Many soft skills, like working with others, are components of leadership. For instance, being able to delegate tasks in a group setting demonstrates that you are able to trust other people and recognize their strengths. Commitment is another skill that employers are looking for, especially within the millennial generation. Employers want to know we are committed to the company and not just trying to get to the next level. We can practice the skill of commitment within groups. Commitment means that you follow through with what you said you’d do. If one member doesn’t carry his or her own weight, the entire group will suffer.

Not only does collaborating on group projects provide an array of leadership skills, but it is also emotionally beneficial. When I have worked alone, I have experienced anxiety, fear of whether or not I was doing something right and a whirlwind of confusion. But, when I have been in groups, I have been comforted that other people were just as confused as I was and we were able to work through problems together. If between four papers, 2 midterms and over 200 pages of reading, I wasn’t able to make it to a meeting, my group members were understanding and took a load off of my back.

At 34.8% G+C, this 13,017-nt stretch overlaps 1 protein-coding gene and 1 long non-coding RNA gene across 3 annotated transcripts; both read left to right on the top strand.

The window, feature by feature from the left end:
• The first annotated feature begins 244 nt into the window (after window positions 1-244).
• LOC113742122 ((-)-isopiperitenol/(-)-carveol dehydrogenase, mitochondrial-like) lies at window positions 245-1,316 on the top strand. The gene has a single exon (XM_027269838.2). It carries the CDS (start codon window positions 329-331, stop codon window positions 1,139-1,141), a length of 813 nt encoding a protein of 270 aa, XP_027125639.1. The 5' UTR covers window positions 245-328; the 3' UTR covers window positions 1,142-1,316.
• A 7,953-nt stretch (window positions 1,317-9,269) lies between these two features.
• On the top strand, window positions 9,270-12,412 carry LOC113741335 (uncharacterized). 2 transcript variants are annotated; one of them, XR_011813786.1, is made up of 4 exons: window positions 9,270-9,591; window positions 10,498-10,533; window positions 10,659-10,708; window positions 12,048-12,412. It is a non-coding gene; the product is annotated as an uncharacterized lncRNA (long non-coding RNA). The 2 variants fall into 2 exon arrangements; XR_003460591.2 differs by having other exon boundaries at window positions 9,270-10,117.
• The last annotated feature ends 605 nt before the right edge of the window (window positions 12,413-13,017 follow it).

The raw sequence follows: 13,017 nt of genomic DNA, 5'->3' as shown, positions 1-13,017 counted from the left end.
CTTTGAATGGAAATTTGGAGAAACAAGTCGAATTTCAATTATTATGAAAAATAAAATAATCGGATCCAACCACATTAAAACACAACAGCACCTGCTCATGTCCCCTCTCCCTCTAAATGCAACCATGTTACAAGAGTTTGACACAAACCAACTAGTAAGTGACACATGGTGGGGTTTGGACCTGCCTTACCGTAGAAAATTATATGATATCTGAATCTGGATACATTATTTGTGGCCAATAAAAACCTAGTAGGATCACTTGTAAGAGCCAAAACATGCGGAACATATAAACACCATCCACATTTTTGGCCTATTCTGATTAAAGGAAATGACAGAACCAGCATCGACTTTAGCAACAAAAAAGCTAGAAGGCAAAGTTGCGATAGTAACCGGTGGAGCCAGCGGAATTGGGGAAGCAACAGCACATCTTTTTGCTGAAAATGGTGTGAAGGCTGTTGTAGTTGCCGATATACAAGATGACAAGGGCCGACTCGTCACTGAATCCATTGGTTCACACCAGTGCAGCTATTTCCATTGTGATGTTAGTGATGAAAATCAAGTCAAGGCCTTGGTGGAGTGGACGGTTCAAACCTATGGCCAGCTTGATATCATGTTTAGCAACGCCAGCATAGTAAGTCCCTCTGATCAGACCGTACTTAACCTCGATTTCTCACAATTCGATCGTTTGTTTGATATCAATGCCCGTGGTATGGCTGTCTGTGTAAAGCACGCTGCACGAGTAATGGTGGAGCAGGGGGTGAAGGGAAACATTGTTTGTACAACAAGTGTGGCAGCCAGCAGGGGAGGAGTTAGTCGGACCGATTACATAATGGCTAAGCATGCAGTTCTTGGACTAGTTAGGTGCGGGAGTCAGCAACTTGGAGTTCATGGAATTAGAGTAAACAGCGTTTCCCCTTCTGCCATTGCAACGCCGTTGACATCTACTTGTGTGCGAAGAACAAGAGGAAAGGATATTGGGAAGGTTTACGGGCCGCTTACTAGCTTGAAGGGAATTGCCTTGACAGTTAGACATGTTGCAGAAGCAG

group project, teamwork, collaboration, prepare for career success

There’s a reason professors have us work together in every class. As pointless and painful as it can seem in the moment, working in groups is preparing us to be better employees once we graduate college. Group collaboration teaches us leadership skills, listening skills, the importance of clear communication and how to use our skills effectively.